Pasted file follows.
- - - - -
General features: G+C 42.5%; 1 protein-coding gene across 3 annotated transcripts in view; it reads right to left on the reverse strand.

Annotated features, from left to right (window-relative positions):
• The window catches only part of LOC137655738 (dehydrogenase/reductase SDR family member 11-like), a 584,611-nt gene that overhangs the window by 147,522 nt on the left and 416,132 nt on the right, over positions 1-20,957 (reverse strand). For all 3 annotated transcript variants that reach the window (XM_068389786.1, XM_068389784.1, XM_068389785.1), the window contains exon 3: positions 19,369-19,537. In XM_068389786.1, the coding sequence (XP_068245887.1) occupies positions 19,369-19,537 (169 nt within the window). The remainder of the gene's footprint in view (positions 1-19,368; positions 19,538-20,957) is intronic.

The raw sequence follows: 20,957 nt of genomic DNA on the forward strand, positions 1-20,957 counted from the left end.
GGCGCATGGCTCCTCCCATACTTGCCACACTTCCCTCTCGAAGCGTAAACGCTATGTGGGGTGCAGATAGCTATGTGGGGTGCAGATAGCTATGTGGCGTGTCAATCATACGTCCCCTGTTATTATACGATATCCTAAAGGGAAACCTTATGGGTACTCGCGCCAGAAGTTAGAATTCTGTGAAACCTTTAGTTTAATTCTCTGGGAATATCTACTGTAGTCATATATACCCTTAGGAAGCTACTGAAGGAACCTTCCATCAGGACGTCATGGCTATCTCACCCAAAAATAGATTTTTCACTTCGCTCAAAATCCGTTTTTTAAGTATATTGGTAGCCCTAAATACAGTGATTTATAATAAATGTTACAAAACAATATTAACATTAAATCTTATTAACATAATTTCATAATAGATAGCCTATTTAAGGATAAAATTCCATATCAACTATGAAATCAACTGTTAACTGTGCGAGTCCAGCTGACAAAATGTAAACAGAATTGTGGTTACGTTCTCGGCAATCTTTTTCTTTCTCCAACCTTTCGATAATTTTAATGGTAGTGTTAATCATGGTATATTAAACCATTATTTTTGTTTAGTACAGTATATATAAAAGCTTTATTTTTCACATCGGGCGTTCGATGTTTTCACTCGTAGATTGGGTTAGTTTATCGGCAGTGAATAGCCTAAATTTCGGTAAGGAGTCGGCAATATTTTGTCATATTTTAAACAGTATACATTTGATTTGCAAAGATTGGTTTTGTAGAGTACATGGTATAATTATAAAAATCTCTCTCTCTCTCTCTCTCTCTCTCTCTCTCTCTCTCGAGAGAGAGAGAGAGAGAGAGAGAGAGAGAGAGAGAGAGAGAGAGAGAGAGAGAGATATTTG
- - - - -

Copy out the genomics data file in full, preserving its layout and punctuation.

General features: G+C 42.5%; 1 protein-coding gene across 3 annotated transcripts in view; it reads right to left on the reverse strand.

Annotated features, from left to right (window-relative positions):
• The window catches only part of LOC137655738 (dehydrogenase/reductase SDR family member 11-like), a 584,611-nt gene that overhangs the window by 147,522 nt on the left and 416,132 nt on the right, over positions 1-20,957 (reverse strand). For all 3 annotated transcript variants that reach the window (XM_068389786.1, XM_068389784.1, XM_068389785.1), the window contains exon 3: positions 19,369-19,537. In XM_068389786.1, the coding sequence (XP_068245887.1) occupies positions 19,369-19,537 (169 nt within the window). The remainder of the gene's footprint in view (positions 1-19,368; positions 19,538-20,957) is intronic.

The raw sequence follows: 20,957 nt of genomic DNA on the forward strand, positions 1-20,957 counted from the left end.
GGCGCATGGCTCCTCCCATACTTGCCACACTTCCCTCTCGAAGCGTAAACGCTATGTGGGGTGCAGATAGCTATGTGGGGTGCAGATAGCTATGTGGCGTGTCAATCATACGTCCCCTGTTATTATACGATATCCTAAAGGGAAACCTTATGGGTACTCGCGCCAGAAGTTAGAATTCTGTGAAACCTTTAGTTTAATTCTCTGGGAATATCTACTGTAGTCATATATACCCTTAGGAAGCTACTGAAGGAACCTTCCATCAGGACGTCATGGCTATCTCACCCAAAAATAGATTTTTCACTTCGCTCAAAATCCGTTTTTTAAGTATATTGGTAGCCCTAAATACAGTGATTTATAATAAATGTTACAAAACAATATTAACATTAAATCTTATTAACATAATTTCATAATAGATAGCCTATTTAAGGATAAAATTCCATATCAACTATGAAATCAACTGTTAACTGTGCGAGTCCAGCTGACAAAATGTAAACAGAATTGTGGTTACGTTCTCGGCAATCTTTTTCTTTCTCCAACCTTTCGATAATTTTAATGGTAGTGTTAATCATGGTATATTAAACCATTATTTTTGTTTAGTACAGTATATATAAAAGCTTTATTTTTCACATCGGGCGTTCGATGTTTTCACTCGTAGATTGGGTTAGTTTATCGGCAGTGAATAGCCTAAATTTCGGTAAGGAGTCGGCAATATTTTGTCATATTTTAAACAGTATACATTTGATTTGCAAAGATTGGTTTTGTAGAGTACATGGTATAATTATAAAAATCTCTCTCTCTCTCTCTCTCTCTCTCTCTCTCTCTCTCGAGAGAGAGAGAGAGAGAGAGAGAGAGAGAGAGAGAGAGAGAGAGAGAGAGAGAGATATTTG